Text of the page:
Who would ever imagine that the administration of the most liberal president in U.S. history would actually sell guns, including AK-47 assault rifles, to “straw purchasers,” with the intent of tracing the flow of said weapons into Mexico?
And who could possibly imagine that some of those same weapons would end up in the hands of Mexican drug cartels and be used in murders including that of a border patrol agent?
Could this botched project titled, “Fast and Furious” be a part of Obama’s “under the radar” assault on the 2nd Amendment to the Constitution otherwise known as Project Gunrunner?
Is the Justice Department obstructing an investigation into the scandal?
Those intriguing questions are being pursued with vigor by Rep. Darrell E. Issa, California Republican and chairman of the House Oversight and Government Reform Committee.
As reported, in part, at the reference:
“The closed-door testimony of ATF’s acting director, saying that the Justice Department was obstructing a congressional investigation, has prompted an expansion of that ongoing probe into the controversial “Fast and Furious” weapons-smuggling operation.
“We’ll go wherever the investigation takes us,” said Sen. Charles E. Grassley of Iowa, ranking Republican on the Senate Judiciary Committee and a key inquisitor in probing the operation, during which guns, including AK-47 assault rifles, were “walked” into Mexico.
He said the weekend testimony of Kenneth E. Melson, acting director of the Bureau of Alcohol, Tobacco, Firearms and Explosives, had corroborated information that “more agencies within the Justice Department may have been involved in allowing guns to fall into the hands of known straw purchasers.”
A spokesman for Rep. Darrell E. Issa, California Republican and chairman of the House Oversight and Government Reform Committee, said Thursday that the Melson testimony “raises new questions” about the scope of the program and certainly “justifies an expansion of the investigation.”
“After talking with the acting ATF director, I think we have a greater insight into what happened and what questions need to be asked to lead to some final answers as to who authorized this program and why,” said spokesman Frederick Hill, whose boss also has been a key player in the ongoing investigation.
Meanwhile Thursday, Mexican police released a videotaped interview of Jesus Enrique Rejon Aguilar, in which the recently captured No. 3 leader of the Los Zetas drug cartel said “all the weapons” the Zetas use were “bought in the United States” and that “even the American government itself was selling the weapons.”
Mr. Grassley and Mr. Issa have been investigating accusations that Operation Fast and Furious, part of an anti-gun initiative known as “Project Gunrunner,” allowed thousands of weapons to be purchased by “straw buyers” in Arizona and Texas that later were “walked” unchecked to drug smugglers in Mexico.
At least three of those weapons, including two AK-47 assault rifles, later were found at the site of separate shootings that claimed the lives of U.S. Immigration and Customs Enforcement Agent Jaime Zapata, who was killed by Rejon Aguilar’s Zetas, and U.S. Border Patrol Agent Brian A. Terry.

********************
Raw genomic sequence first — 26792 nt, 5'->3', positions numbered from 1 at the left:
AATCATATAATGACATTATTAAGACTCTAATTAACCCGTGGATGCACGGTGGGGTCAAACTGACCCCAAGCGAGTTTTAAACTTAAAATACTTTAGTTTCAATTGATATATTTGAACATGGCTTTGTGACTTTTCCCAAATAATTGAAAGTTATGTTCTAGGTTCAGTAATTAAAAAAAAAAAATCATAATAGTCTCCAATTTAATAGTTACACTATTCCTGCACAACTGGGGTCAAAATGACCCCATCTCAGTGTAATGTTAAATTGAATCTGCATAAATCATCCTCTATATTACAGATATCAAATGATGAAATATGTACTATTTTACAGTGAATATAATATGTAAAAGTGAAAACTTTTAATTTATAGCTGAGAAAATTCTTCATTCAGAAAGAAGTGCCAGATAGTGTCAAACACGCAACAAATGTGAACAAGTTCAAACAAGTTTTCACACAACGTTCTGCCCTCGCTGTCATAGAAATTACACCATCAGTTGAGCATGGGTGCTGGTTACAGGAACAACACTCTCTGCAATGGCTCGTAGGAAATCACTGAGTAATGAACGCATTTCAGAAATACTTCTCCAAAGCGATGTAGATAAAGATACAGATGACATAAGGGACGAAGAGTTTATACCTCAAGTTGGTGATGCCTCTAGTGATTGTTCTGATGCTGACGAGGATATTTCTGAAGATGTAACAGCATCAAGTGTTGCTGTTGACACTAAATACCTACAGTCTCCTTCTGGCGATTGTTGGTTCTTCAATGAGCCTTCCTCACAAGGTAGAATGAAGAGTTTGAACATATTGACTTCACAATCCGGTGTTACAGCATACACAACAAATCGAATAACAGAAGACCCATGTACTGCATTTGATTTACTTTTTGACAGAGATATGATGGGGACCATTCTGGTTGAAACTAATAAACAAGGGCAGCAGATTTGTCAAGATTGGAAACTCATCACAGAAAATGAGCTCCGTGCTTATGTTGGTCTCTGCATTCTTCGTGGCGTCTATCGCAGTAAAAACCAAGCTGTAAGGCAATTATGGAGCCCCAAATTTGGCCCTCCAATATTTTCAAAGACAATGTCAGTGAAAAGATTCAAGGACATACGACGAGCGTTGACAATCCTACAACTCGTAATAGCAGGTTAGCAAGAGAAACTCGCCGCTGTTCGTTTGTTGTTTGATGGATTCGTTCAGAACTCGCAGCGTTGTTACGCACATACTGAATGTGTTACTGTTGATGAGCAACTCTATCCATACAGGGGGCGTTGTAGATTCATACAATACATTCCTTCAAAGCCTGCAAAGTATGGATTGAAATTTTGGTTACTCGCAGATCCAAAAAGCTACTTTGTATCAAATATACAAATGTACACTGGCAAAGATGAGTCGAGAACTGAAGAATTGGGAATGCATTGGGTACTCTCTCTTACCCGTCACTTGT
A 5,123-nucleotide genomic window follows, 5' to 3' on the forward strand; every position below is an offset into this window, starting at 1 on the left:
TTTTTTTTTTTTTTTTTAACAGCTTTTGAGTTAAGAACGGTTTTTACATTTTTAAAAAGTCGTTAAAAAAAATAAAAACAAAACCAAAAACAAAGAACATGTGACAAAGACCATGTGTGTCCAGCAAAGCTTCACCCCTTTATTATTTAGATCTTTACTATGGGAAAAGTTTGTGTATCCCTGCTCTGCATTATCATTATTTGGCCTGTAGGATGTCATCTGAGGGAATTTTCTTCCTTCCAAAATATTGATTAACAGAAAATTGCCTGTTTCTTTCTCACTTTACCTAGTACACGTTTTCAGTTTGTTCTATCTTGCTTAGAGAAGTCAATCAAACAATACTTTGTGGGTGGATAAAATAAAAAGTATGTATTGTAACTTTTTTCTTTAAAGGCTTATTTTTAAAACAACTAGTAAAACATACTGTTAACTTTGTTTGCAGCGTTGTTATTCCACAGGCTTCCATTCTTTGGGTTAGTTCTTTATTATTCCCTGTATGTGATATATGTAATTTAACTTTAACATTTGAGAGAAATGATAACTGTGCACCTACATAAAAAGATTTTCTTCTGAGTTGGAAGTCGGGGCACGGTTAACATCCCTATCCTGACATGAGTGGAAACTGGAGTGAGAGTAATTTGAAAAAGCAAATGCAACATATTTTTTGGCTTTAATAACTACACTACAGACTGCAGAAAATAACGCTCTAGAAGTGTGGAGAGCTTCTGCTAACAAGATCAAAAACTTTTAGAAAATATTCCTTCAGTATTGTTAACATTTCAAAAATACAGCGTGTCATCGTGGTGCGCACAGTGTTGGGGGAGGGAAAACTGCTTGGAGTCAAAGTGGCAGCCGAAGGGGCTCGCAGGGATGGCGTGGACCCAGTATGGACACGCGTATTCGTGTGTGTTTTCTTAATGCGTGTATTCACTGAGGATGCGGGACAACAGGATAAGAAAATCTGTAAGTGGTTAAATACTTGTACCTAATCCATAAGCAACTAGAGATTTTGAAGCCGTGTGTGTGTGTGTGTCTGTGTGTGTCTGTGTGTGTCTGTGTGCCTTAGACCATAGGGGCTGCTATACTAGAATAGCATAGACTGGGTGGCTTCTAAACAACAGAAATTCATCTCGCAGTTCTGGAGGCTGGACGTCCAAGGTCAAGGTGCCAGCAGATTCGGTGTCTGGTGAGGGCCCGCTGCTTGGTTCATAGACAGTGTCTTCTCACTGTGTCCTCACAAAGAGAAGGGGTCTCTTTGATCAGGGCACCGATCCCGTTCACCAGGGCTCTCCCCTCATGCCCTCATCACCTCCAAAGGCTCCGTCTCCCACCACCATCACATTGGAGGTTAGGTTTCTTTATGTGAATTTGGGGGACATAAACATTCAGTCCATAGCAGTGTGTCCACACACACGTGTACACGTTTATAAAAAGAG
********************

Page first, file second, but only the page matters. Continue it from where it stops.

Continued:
The lawmakers also want to know what role other federal law enforcement agencies, including the FBI and the U.S. Drug Enforcement Administration (DEA), played in the operation.
Last weekend, Mr. Melson said during two closed-door interviews that the senior leadership at the agency wanted to cooperate in the congressional probe but were stopped by Justice Department officials who took control of all briefing and document requests. Mr. Grassley and Mr. Issa, in a letter to Attorney General Eric H. Holder Jr., accused Justice of “muzzling” the director.
Mr. Melson confirmed information the committee has been investigating that some of the suspected gun traffickers targeted by ATF in the Fast and Furious probe may have been working with the FBI and DEA without ATF’s knowledge.
He also confirmed concerns expressed by several ATF agents during their recent testimony before Mr. Issa’s committee that while they witnessed the transfer of weapons from the straw buyers to others, they were not allowed to follow the guns further as they made their way to Mexico. He told the investigators he became aware of “this startling possibility” only after the killing of Mr. Terry and the indictments of the straw purchasers.
“We have very real indications from several sources that some of the gun-trafficking ‘higher-ups’ that the ATF sought to identify were already known to other agencies and may even have been paid as informants,” Mr. Grassley and Mr. Issa wrote in the letter to Mr. Holder. “The acting director said ATF was kept in the dark about certain activities of other agencies, including DEA and FBI.”
In the videotape, Rejon Aguilar told Mexican police that his gang – considered that country’s most violent – had armed itself with weapons “bought in the United States.”
Rep. Issa has already stated that he knows with certitude that Attorney General Eric Holder knew about Fast and Furious much earlier than Holder has admitted.
This is a huge scandal with enormous implications that could rival the Iran-Contra mess in gravity.
Thank goodness the American people had the good sense to install a GOP majority in the U.S. House last November.
If Nancy Pelosi was still House Speaker, we might never learn the answer to, “What did the president know and when did he know it?’